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Short Legs Linked to Type 2 Diabetes?

Low Leg-to-Height Ratio May Indicate Diabetes Risk, Study Shows
WebMD Health News
Reviewed by Louise Chang, MD

July 12, 2006 -- Type 2 diabetesdiabetes -- the most frequent kind -- may be slightly more common among adults with disproportionately short legs than in their leggier peers.

So says a study in the July edition of Diabetes Care.

The researchers, who included Keiko Asao, MD, MPH, of Johns Hopkins University in Balitmore, Md., aren't quite sure how to explain their findings. Hormones or nutritionnutrition before birth or in childhood may affect both development and diabetes risk, they suggest.

Type 2 diabetes is often linked to excess weight.

Leg Link to Diabetes?

In their study, Asao and colleagues checked data from a U.S. health survey given from 1988-1994. Participants included about 3,600 men and 3,800 women aged 40 to 74 years (average age: about 55 years).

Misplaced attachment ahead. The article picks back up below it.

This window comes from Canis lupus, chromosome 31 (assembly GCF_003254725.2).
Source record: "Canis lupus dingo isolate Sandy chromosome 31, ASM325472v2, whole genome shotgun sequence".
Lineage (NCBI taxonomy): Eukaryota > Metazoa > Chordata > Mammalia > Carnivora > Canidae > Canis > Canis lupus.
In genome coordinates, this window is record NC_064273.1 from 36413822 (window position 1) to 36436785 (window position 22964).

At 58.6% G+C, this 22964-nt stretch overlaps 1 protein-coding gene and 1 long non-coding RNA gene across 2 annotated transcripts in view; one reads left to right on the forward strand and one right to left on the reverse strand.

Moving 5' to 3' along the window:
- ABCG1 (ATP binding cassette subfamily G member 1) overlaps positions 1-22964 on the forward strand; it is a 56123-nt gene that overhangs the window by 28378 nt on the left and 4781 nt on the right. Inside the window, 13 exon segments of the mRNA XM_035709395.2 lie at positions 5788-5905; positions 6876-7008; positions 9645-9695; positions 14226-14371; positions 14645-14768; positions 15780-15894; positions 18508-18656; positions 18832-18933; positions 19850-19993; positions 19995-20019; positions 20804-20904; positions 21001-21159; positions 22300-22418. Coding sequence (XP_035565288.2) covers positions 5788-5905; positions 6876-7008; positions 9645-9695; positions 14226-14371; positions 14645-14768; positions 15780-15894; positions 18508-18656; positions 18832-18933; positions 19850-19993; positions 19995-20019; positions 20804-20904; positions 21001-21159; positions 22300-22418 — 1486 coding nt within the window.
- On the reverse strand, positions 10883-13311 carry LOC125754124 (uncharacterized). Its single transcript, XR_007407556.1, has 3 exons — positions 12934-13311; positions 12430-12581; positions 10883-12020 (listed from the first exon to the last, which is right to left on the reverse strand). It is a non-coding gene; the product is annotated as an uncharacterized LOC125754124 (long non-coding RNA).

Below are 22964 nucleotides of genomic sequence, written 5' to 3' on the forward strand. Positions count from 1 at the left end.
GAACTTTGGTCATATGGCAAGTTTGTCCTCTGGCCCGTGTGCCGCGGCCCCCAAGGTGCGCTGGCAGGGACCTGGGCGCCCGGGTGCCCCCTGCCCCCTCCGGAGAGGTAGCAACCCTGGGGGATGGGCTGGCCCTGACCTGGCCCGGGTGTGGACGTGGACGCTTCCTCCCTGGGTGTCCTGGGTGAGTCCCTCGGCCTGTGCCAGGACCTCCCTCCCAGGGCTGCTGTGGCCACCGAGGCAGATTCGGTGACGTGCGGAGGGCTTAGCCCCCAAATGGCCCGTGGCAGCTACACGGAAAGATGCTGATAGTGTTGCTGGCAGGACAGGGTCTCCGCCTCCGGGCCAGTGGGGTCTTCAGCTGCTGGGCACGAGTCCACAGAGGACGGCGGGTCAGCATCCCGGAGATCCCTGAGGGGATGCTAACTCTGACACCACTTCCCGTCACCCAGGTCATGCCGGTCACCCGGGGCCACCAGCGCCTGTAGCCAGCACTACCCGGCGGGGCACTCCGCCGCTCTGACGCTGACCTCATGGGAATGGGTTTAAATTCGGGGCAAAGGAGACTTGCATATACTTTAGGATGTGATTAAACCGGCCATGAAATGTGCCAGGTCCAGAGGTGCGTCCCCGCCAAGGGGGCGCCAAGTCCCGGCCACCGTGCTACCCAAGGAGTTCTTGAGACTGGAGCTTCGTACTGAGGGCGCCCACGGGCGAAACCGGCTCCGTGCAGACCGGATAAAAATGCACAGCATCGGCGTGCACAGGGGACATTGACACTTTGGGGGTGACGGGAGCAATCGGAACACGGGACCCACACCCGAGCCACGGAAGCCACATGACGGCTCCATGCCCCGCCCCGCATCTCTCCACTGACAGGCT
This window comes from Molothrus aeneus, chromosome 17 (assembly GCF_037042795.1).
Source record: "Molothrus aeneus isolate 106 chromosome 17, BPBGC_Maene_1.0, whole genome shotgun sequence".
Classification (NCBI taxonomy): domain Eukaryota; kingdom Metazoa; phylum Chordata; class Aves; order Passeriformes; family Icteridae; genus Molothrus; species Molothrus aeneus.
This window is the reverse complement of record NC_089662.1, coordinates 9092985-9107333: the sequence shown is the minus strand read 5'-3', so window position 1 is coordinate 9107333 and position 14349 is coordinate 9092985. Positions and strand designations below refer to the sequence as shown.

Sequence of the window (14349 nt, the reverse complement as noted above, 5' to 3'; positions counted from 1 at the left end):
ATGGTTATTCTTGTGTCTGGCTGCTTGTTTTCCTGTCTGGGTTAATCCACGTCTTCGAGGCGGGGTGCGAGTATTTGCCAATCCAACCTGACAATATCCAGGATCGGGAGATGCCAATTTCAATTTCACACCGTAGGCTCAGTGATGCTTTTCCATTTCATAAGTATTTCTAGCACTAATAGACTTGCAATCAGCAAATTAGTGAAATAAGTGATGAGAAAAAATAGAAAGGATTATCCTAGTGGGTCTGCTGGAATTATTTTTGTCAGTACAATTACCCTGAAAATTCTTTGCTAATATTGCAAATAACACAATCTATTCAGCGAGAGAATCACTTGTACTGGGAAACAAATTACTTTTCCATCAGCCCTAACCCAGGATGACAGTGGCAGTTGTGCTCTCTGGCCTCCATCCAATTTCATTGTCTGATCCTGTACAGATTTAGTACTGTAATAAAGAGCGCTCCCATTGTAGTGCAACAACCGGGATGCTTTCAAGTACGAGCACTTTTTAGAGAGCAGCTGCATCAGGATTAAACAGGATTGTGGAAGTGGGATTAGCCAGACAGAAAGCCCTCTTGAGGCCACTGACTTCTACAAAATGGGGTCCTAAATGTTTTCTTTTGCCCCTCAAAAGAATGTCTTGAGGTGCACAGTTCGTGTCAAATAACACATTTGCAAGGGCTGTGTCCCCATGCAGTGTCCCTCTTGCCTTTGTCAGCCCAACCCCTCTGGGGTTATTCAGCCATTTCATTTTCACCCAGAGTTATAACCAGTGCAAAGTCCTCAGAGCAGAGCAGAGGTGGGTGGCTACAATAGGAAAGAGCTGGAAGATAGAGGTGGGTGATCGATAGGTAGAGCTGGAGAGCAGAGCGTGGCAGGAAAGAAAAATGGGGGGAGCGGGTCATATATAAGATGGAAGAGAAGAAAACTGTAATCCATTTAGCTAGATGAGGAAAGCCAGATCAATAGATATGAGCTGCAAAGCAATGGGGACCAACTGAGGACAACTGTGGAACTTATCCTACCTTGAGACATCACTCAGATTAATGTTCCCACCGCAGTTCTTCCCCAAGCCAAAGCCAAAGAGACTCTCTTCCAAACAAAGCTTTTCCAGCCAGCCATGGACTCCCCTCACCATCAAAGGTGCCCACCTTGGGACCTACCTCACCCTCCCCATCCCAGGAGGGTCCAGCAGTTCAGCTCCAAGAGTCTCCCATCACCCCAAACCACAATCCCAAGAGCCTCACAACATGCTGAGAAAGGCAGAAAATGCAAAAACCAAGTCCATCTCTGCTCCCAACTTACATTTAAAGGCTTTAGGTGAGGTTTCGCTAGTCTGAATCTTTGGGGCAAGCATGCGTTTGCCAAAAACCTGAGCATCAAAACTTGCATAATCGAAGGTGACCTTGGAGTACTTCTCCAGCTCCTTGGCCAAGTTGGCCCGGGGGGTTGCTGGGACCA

The nationally representative survey included physical exams and lab tests. During those checkups, participants' height and leg length were measured.

Being short didn't affect diabetes risk, after adjusting for other factors. But having a low leg-to-height ratio was associated with a slightly higher risk of type 2 diabetes, based on blood sugar tests given during the checkups, even after weighing other risk factors.

More Established Risk Factors

While the researchers try to figure out the leg length connection, there are plenty of other, more established diabetes risk factors to watch for, including:

Diabetes Signs

Diabetes often goes undiagnosed. More than 6 million Americans have type 2 diabetes and don't know it, according to the National Diabetes Information Clearinghouse.

Warning signs include:

  • Increased thirst
  • Increased hunger
  • FatigueFatigue
  • Increased urination, especially at night
  • Weight lossWeight loss
  • Blurred vision
  • Sores that do not heal

See your doctor to get screened for diabetes.

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